Anyone claiming to revive Op Art should make one at least a little queasy. Even at the time, it seemed something of a passing fad, although it had its roots in the teachings of Josef Albers and hopes to elevate painting to a science. Fifty years after the Beatles landed in America, it can seem a quaint reminder of the psychedelic era, all the more so now that optical illusions are a dime a dozen on the Web. If it survives at all, like the art of Bridget Riley and Julian Stanczak, it had better make one uncomfortable. It should make one question the rigor of abstraction and excess. It should have one reaching beyond the textbooks—for the railings or for one's stomach.

Wayne Herpich keeps painting because, he says, "It keeps me uncomfortable." Nearing seventy, he speaks of wanting to disrupt the oppositions in art between east and west, Florentine and Venetian, abstraction and figuration. Others are more likely to find his show exhilarating. They are also less likely to see art historical references than lively abstraction. While not really Op Art, his paintings cater to what a 1965 show of the genre at MoMA called "The Responsive Eye."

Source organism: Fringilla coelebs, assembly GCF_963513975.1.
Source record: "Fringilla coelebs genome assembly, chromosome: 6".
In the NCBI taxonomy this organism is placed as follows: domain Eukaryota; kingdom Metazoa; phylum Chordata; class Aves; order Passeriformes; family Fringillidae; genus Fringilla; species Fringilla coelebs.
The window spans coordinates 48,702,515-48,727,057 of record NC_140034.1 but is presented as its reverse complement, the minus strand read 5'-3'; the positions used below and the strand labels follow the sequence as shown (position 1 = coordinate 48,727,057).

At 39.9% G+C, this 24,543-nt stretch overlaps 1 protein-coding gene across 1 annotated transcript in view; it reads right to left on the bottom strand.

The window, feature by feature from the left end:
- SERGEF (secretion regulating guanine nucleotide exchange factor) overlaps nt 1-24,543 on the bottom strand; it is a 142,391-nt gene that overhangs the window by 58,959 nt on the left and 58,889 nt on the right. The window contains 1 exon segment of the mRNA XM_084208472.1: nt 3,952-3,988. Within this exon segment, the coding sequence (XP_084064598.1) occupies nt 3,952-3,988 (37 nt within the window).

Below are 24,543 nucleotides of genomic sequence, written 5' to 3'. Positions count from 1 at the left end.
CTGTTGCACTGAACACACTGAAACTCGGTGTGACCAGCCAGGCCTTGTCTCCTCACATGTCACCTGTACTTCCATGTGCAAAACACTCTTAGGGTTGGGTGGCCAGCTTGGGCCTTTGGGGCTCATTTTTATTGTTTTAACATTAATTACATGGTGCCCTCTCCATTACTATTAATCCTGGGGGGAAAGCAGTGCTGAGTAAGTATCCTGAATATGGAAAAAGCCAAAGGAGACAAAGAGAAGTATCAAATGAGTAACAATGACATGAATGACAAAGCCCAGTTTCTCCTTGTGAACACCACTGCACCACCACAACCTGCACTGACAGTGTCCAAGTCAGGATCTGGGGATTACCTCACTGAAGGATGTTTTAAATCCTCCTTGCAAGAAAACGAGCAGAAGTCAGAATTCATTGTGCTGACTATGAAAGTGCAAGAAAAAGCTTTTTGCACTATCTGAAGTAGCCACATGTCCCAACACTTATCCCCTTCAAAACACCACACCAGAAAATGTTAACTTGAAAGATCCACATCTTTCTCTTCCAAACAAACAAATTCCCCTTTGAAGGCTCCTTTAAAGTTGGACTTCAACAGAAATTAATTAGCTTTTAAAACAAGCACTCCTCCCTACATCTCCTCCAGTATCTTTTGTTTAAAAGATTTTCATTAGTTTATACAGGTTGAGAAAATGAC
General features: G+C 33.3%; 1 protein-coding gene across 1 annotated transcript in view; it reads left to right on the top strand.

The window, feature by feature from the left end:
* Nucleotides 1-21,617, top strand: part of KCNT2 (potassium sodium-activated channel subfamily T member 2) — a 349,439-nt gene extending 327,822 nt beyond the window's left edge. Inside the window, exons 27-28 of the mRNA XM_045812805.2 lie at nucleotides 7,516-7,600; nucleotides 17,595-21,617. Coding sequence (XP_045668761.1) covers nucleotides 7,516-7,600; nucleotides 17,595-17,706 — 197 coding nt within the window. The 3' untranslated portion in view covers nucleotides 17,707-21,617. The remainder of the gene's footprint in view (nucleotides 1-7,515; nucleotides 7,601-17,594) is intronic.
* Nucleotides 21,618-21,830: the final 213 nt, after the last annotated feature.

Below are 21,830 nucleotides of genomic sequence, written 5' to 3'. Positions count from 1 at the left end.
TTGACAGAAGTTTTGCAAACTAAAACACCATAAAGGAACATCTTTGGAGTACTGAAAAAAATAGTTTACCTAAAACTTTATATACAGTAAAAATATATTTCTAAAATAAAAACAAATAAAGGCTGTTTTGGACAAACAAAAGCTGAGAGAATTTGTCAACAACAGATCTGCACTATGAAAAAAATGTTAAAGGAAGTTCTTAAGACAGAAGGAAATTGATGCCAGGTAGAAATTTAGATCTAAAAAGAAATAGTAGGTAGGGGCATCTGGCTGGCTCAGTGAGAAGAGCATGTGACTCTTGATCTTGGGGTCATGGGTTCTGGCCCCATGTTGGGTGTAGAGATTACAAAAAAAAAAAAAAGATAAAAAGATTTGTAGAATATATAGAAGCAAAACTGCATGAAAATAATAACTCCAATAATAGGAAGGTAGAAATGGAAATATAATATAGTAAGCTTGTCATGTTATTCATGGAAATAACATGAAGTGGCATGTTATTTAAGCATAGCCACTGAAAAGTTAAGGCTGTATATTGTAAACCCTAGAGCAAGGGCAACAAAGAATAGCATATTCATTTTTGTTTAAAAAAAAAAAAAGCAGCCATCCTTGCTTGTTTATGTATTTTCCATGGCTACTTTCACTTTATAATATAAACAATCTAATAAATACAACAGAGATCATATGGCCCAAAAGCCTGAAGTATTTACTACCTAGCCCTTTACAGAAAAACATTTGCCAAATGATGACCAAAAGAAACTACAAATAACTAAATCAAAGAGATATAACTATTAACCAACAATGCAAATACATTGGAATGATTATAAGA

Herpich fills a canvas with patches of brightness, each constructed from not quite parallel zigzags of oil colors. Thick or thin, the strokes nestle into one another, reinforce one another, and disrupt one another. Even the glimpses of off-white ground in the largely all-over compositions seem part of the game. Some paintings may recall Native American tapestries, only smaller, brighter, and torn apart. Titles like The Candy Store and The Haas Halo suggest the twin concerns with optical activity and visual pleasure. Could Haas refer to the Austrian inventor of Pez?